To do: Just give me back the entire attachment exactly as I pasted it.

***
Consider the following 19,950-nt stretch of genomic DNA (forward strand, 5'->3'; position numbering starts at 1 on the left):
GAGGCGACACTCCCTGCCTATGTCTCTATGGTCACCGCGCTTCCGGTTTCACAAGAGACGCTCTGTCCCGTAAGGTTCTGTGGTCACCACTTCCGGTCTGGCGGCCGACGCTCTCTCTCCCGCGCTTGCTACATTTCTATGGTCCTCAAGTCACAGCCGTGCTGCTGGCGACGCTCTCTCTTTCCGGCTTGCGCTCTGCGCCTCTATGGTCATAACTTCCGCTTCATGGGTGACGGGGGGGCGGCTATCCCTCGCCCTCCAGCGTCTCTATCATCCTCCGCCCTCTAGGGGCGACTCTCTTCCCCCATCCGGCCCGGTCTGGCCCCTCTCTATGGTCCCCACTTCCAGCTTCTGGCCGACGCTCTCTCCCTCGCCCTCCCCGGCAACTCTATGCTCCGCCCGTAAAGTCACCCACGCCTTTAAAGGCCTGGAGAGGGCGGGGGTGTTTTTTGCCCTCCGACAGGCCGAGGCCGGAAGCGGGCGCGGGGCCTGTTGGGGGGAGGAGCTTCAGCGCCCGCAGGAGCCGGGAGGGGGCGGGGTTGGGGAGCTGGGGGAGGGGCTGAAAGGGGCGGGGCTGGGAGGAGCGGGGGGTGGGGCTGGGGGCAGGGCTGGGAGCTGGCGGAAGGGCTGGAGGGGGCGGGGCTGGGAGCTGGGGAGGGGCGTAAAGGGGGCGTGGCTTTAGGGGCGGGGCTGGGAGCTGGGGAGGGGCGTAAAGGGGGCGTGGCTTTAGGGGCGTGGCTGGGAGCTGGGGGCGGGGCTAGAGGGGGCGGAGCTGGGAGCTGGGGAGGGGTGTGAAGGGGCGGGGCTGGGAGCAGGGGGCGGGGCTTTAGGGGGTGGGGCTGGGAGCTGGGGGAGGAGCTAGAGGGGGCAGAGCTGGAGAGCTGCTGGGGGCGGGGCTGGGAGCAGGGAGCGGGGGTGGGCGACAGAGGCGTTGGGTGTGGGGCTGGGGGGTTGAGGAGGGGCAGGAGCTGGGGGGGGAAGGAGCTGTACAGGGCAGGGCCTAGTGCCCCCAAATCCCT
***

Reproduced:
Consider the following 19,950-nt stretch of genomic DNA (forward strand, 5'->3'; position numbering starts at 1 on the left):
GAGGCGACACTCCCTGCCTATGTCTCTATGGTCACCGCGCTTCCGGTTTCACAAGAGACGCTCTGTCCCGTAAGGTTCTGTGGTCACCACTTCCGGTCTGGCGGCCGACGCTCTCTCTCCCGCGCTTGCTACATTTCTATGGTCCTCAAGTCACAGCCGTGCTGCTGGCGACGCTCTCTCTTTCCGGCTTGCGCTCTGCGCCTCTATGGTCATAACTTCCGCTTCATGGGTGACGGGGGGGCGGCTATCCCTCGCCCTCCAGCGTCTCTATCATCCTCCGCCCTCTAGGGGCGACTCTCTTCCCCCATCCGGCCCGGTCTGGCCCCTCTCTATGGTCCCCACTTCCAGCTTCTGGCCGACGCTCTCTCCCTCGCCCTCCCCGGCAACTCTATGCTCCGCCCGTAAAGTCACCCACGCCTTTAAAGGCCTGGAGAGGGCGGGGGTGTTTTTTGCCCTCCGACAGGCCGAGGCCGGAAGCGGGCGCGGGGCCTGTTGGGGGGAGGAGCTTCAGCGCCCGCAGGAGCCGGGAGGGGGCGGGGTTGGGGAGCTGGGGGAGGGGCTGAAAGGGGCGGGGCTGGGAGGAGCGGGGGGTGGGGCTGGGGGCAGGGCTGGGAGCTGGCGGAAGGGCTGGAGGGGGCGGGGCTGGGAGCTGGGGAGGGGCGTAAAGGGGGCGTGGCTTTAGGGGCGGGGCTGGGAGCTGGGGAGGGGCGTAAAGGGGGCGTGGCTTTAGGGGCGTGGCTGGGAGCTGGGGGCGGGGCTAGAGGGGGCGGAGCTGGGAGCTGGGGAGGGGTGTGAAGGGGCGGGGCTGGGAGCAGGGGGCGGGGCTTTAGGGGGTGGGGCTGGGAGCTGGGGGAGGAGCTAGAGGGGGCAGAGCTGGAGAGCTGCTGGGGGCGGGGCTGGGAGCAGGGAGCGGGGGTGGGCGACAGAGGCGTTGGGTGTGGGGCTGGGGGGTTGAGGAGGGGCAGGAGCTGGGGGGGGAAGGAGCTGTACAGGGCAGGGCCTAGTGCCCCCAAATCCCT